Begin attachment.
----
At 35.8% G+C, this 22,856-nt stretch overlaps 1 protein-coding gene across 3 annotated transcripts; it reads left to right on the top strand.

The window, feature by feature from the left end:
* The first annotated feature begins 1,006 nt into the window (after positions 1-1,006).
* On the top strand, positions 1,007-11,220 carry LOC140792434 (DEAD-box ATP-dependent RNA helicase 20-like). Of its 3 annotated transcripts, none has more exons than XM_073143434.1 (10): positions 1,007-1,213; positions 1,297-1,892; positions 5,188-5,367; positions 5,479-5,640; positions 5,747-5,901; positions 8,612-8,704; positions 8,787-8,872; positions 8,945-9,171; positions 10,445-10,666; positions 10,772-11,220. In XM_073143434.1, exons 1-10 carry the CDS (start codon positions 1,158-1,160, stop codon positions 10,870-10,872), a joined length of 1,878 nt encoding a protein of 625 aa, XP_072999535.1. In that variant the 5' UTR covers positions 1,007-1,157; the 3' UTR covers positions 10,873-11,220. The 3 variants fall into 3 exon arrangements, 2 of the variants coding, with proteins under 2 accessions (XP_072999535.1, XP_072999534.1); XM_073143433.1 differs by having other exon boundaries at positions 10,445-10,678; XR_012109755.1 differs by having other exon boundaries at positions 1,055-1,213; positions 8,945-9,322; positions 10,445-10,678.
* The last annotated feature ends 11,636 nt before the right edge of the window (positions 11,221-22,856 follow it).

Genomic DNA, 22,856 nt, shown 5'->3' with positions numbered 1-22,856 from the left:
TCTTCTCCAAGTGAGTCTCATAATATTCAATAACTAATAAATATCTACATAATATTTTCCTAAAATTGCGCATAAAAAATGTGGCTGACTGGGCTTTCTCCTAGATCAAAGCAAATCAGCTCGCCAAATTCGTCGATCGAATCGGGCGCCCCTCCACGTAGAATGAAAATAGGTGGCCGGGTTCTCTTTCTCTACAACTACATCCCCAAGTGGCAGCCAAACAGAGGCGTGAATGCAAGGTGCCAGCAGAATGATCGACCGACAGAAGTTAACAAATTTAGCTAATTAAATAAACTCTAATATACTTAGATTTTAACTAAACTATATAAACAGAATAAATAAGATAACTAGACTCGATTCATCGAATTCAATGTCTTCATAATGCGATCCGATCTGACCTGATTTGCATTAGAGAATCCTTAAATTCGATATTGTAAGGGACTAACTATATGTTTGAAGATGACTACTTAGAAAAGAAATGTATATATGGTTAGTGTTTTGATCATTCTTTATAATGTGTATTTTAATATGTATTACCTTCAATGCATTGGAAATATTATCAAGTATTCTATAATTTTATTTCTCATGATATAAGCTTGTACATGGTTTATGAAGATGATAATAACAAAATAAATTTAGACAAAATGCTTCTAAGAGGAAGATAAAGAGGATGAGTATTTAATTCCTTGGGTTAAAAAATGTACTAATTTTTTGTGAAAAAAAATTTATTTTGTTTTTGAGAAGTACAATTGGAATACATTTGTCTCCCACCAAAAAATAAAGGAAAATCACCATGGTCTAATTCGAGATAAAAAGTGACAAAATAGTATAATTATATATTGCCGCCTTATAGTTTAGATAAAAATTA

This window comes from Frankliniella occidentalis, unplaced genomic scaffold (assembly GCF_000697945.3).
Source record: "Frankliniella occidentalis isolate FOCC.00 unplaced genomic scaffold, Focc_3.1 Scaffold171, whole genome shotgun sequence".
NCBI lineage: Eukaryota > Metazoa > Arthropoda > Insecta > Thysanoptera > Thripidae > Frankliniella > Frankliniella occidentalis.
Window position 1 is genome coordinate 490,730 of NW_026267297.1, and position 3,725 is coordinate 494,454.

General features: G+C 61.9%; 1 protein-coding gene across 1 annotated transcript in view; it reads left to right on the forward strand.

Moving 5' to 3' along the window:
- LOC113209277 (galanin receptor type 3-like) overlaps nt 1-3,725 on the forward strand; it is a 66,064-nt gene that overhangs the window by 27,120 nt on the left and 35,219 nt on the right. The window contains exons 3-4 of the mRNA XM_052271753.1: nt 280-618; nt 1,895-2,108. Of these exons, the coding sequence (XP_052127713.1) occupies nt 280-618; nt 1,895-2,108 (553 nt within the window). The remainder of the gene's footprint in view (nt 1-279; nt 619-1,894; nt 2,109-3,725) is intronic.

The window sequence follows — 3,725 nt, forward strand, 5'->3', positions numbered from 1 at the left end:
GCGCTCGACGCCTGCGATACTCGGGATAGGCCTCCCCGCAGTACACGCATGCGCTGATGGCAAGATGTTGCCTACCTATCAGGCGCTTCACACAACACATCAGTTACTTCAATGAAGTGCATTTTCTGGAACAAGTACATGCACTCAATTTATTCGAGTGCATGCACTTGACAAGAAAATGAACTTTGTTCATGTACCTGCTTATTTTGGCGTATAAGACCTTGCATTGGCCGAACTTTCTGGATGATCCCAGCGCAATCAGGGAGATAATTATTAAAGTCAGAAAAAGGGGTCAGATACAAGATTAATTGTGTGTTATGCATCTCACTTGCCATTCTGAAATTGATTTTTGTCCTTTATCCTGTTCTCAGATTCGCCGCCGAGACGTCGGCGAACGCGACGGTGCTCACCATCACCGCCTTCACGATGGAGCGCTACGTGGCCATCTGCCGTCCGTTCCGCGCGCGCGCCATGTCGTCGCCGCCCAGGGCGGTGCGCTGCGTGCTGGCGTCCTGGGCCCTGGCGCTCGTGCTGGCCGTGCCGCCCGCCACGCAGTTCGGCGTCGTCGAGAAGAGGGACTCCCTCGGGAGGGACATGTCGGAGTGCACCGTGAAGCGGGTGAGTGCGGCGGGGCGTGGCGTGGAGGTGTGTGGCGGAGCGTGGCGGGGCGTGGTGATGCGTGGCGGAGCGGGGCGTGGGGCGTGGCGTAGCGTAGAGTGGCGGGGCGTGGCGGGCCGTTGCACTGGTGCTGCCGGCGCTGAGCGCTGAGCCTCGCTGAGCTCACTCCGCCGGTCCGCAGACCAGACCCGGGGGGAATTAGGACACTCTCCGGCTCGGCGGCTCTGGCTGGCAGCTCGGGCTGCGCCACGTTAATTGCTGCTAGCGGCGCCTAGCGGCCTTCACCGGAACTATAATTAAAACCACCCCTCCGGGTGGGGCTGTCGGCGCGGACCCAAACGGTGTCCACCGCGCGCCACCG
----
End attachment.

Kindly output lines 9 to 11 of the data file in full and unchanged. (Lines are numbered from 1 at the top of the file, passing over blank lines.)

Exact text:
Source record: "Frankliniella occidentalis isolate FOCC.00 unplaced genomic scaffold, Focc_3.1 Scaffold171, whole genome shotgun sequence".
NCBI lineage: Eukaryota > Metazoa > Arthropoda > Insecta > Thysanoptera > Thripidae > Frankliniella > Frankliniella occidentalis.
Window position 1 is genome coordinate 490,730 of NW_026267297.1, and position 3,725 is coordinate 494,454.